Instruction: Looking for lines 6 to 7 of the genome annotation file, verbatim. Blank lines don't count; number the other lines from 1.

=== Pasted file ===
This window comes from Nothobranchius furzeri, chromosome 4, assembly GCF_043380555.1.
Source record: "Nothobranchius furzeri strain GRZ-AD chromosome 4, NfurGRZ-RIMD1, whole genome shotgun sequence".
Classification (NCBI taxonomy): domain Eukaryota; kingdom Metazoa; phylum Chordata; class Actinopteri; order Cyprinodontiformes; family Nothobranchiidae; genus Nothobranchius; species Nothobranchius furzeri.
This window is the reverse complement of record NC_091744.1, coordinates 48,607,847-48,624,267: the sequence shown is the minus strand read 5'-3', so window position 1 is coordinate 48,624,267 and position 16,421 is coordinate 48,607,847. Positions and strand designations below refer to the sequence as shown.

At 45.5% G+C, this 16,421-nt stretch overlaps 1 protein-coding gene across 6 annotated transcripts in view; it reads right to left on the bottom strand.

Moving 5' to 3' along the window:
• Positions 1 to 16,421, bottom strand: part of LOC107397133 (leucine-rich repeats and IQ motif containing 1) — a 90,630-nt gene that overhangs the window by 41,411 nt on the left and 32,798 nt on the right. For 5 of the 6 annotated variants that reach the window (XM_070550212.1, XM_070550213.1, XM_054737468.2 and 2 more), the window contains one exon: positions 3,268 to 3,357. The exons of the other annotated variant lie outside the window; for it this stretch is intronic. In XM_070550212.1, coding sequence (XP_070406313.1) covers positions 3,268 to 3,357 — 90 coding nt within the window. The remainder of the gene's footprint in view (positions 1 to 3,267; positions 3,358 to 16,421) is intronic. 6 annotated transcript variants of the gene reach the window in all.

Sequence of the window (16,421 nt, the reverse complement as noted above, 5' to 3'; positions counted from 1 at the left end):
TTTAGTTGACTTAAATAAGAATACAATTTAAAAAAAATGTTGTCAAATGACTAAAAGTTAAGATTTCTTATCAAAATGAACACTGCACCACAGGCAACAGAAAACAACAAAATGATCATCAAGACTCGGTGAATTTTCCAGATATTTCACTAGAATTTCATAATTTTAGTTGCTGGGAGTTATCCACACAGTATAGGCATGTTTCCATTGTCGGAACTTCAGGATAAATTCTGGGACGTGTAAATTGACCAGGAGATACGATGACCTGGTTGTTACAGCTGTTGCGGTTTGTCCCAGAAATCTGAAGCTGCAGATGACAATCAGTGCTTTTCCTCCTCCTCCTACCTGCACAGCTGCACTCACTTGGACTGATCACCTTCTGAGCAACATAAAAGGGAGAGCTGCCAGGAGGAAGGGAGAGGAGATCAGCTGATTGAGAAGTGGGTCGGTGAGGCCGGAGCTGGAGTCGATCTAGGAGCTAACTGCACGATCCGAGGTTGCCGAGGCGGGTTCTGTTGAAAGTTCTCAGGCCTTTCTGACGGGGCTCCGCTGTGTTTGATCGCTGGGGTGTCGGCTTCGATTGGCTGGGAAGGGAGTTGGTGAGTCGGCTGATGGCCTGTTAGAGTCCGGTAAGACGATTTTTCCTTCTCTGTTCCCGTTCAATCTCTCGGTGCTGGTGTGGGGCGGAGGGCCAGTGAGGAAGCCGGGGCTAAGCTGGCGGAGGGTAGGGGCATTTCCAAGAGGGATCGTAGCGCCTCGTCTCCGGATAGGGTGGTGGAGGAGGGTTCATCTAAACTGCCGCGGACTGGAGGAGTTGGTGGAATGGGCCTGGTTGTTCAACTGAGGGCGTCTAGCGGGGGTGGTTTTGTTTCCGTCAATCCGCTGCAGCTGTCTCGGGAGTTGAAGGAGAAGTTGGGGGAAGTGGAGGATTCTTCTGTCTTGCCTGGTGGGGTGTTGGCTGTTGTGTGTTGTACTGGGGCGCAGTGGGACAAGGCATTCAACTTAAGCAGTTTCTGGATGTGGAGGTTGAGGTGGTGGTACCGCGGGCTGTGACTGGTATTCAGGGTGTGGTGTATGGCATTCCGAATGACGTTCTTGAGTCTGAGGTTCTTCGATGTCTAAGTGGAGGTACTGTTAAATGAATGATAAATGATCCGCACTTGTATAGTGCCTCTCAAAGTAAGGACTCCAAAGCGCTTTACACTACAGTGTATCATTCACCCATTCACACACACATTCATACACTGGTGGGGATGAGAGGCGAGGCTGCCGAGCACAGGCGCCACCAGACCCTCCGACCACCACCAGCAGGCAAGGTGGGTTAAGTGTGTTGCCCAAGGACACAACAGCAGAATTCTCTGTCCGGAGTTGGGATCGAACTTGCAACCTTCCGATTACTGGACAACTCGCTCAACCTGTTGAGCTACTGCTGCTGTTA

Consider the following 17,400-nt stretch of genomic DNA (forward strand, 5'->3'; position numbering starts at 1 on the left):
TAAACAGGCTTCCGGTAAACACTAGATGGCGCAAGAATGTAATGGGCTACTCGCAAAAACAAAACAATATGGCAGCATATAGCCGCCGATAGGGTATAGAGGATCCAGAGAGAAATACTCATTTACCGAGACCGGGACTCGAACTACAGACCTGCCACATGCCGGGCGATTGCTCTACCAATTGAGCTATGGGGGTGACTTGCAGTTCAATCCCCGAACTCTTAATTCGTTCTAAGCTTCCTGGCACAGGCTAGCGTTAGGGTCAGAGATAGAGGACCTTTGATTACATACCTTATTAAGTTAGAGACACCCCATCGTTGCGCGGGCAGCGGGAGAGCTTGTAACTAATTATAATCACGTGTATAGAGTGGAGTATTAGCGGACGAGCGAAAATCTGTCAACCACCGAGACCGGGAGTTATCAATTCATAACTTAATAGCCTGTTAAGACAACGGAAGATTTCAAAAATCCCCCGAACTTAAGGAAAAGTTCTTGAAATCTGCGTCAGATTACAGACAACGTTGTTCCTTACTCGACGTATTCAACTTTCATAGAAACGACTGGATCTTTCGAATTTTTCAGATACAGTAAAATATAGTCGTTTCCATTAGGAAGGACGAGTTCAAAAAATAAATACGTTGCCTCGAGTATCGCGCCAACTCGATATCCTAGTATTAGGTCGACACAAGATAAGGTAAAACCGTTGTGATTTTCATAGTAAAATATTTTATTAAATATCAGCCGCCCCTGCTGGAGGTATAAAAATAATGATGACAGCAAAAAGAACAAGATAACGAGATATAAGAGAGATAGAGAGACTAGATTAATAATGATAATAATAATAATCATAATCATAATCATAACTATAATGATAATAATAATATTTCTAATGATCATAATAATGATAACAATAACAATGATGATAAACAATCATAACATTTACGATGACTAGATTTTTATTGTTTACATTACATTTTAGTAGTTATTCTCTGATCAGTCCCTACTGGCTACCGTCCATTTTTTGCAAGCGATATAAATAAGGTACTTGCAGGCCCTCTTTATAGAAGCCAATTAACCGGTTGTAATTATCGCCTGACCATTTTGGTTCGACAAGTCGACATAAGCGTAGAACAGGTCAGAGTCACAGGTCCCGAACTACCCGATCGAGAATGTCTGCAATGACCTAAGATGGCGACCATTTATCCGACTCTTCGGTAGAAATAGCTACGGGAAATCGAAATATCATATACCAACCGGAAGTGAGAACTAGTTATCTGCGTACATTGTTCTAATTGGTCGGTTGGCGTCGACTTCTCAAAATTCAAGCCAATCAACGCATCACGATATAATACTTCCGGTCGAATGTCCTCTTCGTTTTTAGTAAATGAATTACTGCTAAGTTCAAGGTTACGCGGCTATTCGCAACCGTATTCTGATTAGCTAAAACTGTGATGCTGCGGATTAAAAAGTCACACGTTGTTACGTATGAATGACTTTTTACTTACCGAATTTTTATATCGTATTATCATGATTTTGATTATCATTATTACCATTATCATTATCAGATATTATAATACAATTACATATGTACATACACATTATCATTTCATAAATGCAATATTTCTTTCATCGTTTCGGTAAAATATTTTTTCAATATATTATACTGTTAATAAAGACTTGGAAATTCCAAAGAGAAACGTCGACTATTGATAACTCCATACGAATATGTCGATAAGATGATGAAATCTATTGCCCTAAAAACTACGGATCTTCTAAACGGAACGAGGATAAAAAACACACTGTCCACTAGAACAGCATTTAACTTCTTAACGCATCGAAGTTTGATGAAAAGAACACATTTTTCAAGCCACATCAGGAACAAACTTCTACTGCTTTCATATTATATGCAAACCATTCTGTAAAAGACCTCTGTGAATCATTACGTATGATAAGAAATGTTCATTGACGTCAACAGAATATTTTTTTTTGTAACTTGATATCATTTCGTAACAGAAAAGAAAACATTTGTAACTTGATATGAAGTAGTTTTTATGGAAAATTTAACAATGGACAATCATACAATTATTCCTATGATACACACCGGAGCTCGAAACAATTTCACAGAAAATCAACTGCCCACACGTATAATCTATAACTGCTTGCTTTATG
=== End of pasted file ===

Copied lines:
Moving 5' to 3' along the window:
• Positions 1 to 16,421, bottom strand: part of LOC107397133 (leucine-rich repeats and IQ motif containing 1) — a 90,630-nt gene that overhangs the window by 41,411 nt on the left and 32,798 nt on the right. For 5 of the 6 annotated variants that reach the window (XM_070550212.1, XM_070550213.1, XM_054737468.2 and 2 more), the window contains one exon: positions 3,268 to 3,357. The exons of the other annotated variant lie outside the window; for it this stretch is intronic. In XM_070550212.1, coding sequence (XP_070406313.1) covers positions 3,268 to 3,357 — 90 coding nt within the window. The remainder of the gene's footprint in view (positions 1 to 3,267; positions 3,358 to 16,421) is intronic. 6 annotated transcript variants of the gene reach the window in all.